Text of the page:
This Prince Wasn’t So Charming
I met Prince Charming during my recent not-so-magic visit to Walt Disney World’s Magic Kingdom. No, not the man of my dreams. I met the Prince Charming who appears at the side of Cinderella in every Disney parade. Or so he claimed.
After a few hours of walking around the park, taking rides, and visiting attractions, my sister, Linda, and I sat down to rest, along with several of the other adults that were chaperoning my niece’s choral group. We began discussing where to eat, checking the park map to see if any of the restaurants offered vegetarian fare.
“You can eat seafood, right?” Linda asked. “We went by a place that smelled like it had great fish and chips, but I don’t remember where it was.”
When I confirmed that, in a pinch, I could get by with seafood, the young man sitting next to me on the bench piped up.
“Go to Columbia Harbour House. They have great fish. I know all the best places to eat because I work here.”
“Really? What do you do?” I asked.
“I’m Prince Charming.”
I gave him the once-over. He certainly looked the part – tall and slim, with sandy blond hair and piercing blue eyes. He was definitely an attractive young man and he knew it.
“How did you get that job?” my sister asked.
“My mother’s in politics. The only way you get a job as a cast member at Disney is to know somebody. But once you’ve worked here, you can get a job anywhere in the performing arts.”
Linda probed further, since my niece sings and acts. “What do you do?”
“Oh, basically I appear in parades a couple of times a day and do this (raising his hand, he demonstrated the ‘Miss America’ wave). And for this they pay me $16 per hour. In fact, I’m getting paid for being on break right now.”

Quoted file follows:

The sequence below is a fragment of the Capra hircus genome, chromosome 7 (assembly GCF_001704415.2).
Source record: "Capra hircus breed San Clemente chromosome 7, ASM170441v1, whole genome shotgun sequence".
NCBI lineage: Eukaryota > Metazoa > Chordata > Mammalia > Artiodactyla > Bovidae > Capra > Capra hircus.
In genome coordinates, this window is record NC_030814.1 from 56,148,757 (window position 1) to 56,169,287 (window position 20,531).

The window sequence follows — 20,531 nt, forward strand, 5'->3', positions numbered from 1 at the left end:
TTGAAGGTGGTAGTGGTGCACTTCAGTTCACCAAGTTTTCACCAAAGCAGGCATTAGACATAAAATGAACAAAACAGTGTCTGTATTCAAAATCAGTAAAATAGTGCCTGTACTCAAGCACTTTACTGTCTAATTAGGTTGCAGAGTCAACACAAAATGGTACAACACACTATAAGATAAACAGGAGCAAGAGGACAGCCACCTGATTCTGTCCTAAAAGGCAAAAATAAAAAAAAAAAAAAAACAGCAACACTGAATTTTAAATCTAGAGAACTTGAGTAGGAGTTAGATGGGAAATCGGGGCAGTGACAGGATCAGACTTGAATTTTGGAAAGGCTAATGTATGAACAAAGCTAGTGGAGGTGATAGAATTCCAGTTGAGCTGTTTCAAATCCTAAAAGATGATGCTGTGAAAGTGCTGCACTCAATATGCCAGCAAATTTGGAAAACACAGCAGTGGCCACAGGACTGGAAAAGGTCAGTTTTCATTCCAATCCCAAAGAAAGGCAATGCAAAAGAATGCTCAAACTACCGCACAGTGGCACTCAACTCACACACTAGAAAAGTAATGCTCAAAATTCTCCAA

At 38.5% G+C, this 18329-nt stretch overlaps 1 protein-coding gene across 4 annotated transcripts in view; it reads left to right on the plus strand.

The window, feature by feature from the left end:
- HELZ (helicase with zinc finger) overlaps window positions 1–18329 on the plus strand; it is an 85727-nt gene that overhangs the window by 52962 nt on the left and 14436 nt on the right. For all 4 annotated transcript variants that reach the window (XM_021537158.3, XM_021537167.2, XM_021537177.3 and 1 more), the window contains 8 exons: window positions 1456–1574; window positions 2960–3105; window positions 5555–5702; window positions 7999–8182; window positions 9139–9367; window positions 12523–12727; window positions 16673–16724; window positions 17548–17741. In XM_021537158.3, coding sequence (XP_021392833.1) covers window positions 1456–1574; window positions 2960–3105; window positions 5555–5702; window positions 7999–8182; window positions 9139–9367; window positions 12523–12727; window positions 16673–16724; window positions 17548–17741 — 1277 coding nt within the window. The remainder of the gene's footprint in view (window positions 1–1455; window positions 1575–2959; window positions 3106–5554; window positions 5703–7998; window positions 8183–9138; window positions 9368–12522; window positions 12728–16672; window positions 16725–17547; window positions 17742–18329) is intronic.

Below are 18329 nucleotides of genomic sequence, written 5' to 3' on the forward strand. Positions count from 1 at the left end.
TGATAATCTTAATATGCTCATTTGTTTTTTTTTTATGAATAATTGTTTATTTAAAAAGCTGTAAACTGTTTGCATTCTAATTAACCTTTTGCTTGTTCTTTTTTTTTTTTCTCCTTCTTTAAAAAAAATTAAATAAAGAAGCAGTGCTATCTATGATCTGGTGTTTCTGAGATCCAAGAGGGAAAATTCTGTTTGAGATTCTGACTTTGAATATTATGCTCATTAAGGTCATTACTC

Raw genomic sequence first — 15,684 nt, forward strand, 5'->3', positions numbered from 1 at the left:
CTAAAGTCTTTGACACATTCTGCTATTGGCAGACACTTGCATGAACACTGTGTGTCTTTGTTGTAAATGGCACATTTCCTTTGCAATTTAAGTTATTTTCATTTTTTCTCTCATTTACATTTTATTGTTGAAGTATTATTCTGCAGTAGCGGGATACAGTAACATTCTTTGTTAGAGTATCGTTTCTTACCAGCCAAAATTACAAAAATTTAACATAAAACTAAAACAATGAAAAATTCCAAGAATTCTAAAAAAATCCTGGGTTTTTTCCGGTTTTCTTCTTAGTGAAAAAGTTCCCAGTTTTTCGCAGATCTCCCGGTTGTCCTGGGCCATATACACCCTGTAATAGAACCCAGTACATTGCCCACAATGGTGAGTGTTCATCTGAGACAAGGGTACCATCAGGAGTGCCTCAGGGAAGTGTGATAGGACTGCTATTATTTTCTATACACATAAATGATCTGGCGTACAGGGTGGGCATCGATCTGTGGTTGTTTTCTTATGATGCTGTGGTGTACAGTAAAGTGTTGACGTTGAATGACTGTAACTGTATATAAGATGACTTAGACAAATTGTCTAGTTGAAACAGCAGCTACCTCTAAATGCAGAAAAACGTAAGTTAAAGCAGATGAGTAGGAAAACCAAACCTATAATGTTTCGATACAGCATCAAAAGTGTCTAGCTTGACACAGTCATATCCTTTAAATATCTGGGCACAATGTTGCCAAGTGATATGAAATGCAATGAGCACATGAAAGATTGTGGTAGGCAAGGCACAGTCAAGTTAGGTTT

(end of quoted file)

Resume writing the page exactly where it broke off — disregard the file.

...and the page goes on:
An hour later, just as we were finishing up dinner at the Columbia Harbour House, the Prince walked up to our table.
“I thought you might like to see the inside of the castle,” he said. He handed Linda a 3″ square piece of red paper on which the words “New Team Member” had been printed across the top in white block letters. “Just present that at the castle and they’ll arrange for a private tour for up to ten people. Amazed that he had taken the time to get the pass and hunt us down but very grateful for the unique opportunity, we lavished him with thanks and gratitude.
At Cinderellas Castle we looked for an entrance to the main structure, but the only obvious entrance was through the tunnel beneath the castle, which provided access to a a couple of businesses that operate from the ground floor. First we inquired at the Bibbidi Bobbidi Boutique. The salon was filled with little girls being outfitted in Cinderella gowns and sprinkled with fairy dust, but no one knew anything about private tours of the interior of the castle.
Skeptical by now, we turned to the opposite side of the tunnel and dutifully presented our dog-eared red slip at Cinderella’s Royal Table, a restaurant where guests can dine with the Disney characters. “We were told to present this pass for a private tour of the castle,” Linda explained. The maitre d’ examined our ‘pass’ briefly before letting us down gently: “Well, there’s nothing to see inside the castle, unless you want to have a tour of our back kitchen.”
“We’ve been scammed,” I said, laughing.
We kept our eyes peeled for the Prince the rest of the day. Had we found him, we planned to thank him profusely for being so very kind to set up the tour. We would have explained that park employees told us they don’t normally do tours of the castle, but since we were acquaintances of Prince Charming, they made an exception and gave us a once-in-a-lifetime glimpse inside. It would have been fun to give him a dose of his own medicine, but alas, we never saw him again. It was, however, the most fun I had all day.